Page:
Meanwhile, embracing the need to reform entitlement programs, Democrats have (correctly and responsibly) blunted their own ability to play the old game. As Slate's Dave Weigel wrote after the Republican victory in a special election in New York City last year, Medicare is "not really a wedge issue -- it's the slow death of a wedge issue."

These two changes directly challenge the politics of "operational liberalism." Going forward, it might not be enough to pick a few appealing government programs that reach the middle class and use them as political ammunition. And that could be a good thing. Instead of focusing on narrow specifics, this change demands a full-throated defense of government as a whole -- programs that benefit "other people" as well as ourselves, programs that represent the shared benefits of our social contract. And it demands that we open up the "submerged state," which obscures government programs and encourages the illusion that government programs benefit only someone else.  It calls for a full-fledged commitment to making sure that government programs, especially Medicare, are in fact sustainable for the future.

The biggest risk to the promise of shared prosperity, assisted by government, is that liberals and Democratic political operatives are living in the past and believe that they can replay the old Clinton game against Gingrich over and over again.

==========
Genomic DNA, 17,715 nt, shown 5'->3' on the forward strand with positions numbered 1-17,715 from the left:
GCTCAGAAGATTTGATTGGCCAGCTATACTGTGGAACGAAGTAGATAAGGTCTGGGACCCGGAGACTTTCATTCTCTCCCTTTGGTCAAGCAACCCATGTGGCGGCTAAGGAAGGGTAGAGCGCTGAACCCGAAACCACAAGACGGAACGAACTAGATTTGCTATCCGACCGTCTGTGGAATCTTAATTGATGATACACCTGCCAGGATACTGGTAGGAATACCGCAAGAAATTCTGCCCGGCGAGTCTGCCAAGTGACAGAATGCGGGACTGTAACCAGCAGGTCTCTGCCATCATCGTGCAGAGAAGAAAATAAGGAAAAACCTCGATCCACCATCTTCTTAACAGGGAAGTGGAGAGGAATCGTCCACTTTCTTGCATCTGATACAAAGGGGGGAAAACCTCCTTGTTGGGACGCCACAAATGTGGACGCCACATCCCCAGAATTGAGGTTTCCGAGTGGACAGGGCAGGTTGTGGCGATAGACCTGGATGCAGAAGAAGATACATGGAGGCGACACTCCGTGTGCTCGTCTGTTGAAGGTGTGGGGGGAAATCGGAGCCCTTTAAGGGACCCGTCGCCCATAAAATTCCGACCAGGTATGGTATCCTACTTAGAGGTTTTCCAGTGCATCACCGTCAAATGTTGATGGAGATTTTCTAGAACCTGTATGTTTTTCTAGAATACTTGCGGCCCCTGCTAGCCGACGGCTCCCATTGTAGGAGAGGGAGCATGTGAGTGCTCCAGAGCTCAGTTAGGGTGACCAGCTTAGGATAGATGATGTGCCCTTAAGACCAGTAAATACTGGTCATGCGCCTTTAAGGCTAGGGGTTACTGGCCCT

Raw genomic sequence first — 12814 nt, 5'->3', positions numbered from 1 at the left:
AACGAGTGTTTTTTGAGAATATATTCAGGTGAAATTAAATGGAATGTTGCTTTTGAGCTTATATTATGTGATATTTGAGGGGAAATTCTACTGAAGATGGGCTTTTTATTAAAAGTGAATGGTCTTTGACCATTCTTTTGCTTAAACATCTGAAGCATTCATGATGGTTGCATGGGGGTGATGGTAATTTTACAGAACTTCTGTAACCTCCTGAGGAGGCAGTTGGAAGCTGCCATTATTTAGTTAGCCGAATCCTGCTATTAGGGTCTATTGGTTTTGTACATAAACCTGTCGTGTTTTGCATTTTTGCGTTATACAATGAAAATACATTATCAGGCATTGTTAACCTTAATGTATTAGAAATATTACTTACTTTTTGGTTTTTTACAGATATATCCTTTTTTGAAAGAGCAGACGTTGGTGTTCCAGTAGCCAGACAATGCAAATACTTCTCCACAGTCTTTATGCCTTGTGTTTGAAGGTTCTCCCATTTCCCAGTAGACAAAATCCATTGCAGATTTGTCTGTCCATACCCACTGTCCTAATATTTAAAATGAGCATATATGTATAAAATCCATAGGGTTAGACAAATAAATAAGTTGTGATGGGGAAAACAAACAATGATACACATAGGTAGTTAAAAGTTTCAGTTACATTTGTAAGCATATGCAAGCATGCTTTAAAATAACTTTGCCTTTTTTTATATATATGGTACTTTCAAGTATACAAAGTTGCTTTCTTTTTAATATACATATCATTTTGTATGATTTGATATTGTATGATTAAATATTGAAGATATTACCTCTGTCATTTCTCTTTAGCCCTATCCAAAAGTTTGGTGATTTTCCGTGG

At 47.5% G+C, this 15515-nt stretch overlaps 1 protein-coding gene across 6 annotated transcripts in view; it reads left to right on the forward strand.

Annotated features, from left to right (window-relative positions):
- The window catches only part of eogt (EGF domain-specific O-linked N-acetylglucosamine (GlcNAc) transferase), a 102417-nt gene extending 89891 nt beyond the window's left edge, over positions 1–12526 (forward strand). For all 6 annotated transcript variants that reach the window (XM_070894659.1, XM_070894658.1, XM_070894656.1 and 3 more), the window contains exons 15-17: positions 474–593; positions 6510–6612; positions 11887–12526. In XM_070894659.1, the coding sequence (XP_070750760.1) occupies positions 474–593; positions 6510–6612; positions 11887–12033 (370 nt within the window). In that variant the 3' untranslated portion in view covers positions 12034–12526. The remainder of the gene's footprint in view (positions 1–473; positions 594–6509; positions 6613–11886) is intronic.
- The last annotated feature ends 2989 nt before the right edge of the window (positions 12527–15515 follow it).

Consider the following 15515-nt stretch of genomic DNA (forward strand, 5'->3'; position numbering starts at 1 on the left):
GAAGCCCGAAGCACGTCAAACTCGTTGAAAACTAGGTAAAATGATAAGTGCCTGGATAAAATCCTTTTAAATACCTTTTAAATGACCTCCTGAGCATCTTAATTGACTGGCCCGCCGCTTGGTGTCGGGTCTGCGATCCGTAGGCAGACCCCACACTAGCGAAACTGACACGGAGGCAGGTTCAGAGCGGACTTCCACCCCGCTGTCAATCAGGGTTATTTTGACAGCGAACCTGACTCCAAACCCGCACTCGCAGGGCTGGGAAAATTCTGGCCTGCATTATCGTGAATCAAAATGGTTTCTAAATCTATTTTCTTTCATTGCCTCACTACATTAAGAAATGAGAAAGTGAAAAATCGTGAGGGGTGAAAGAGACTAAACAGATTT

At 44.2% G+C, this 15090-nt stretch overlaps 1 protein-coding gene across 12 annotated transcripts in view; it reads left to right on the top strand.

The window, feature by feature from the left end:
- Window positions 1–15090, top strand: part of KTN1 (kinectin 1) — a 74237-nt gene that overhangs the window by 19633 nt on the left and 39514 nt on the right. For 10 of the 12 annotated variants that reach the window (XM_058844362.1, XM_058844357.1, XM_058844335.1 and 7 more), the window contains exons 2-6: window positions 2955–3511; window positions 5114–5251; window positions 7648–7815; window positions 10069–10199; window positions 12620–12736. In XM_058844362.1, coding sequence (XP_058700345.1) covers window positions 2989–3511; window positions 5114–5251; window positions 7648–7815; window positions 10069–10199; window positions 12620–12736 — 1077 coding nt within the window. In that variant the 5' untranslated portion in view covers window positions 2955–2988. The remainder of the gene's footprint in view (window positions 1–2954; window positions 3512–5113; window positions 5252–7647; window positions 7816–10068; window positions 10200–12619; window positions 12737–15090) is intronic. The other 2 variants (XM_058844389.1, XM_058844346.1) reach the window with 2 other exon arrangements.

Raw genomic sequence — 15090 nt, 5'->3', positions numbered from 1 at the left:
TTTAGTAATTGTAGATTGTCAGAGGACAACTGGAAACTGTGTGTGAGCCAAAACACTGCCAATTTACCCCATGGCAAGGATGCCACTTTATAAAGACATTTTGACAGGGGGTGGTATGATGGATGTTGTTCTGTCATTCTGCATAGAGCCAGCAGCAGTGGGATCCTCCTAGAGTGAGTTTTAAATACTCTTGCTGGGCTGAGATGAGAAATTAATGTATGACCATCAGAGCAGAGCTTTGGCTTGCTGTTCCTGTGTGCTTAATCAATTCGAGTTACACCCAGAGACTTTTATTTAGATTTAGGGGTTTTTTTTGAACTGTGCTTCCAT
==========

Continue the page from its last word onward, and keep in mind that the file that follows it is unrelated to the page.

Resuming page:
Mark Schmitt is a Senior Fellow and Director of the Fellows Program at the Roosevelt Institute.

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Eric Schneiderman Urges Progressives to "Dig Deeper" to Transform the System

Apr 6, 2012

Last Thursday, Roosevelt Institute Senior Fellow Jeff Madrick kicked off the Roosevelt Institute’s new flagship initiative, Rediscoverin

Last Thursday, Roosevelt Institute Senior Fellow Jeff Madrick kicked off the Roosevelt Institute’s new flagship initiative, Rediscovering Government, at an event with a keynote address from New York Attorney General Eric Schneiderman. Why are Americans so distrusting in government? Schneiderman's answer is that we've been led to believe in the "magical market" that supposedly guides us to equality and prosperity. "Its like the conservatives are pretending they've found some missing pages of Genesis that the rest of us are missing," he said. But in reality humans are to blame for profound changes -- like skyrocketing income inequality -- not supernatural forces. "The distribution of wealth is not determined by nature," he said, "it is determined by public policy."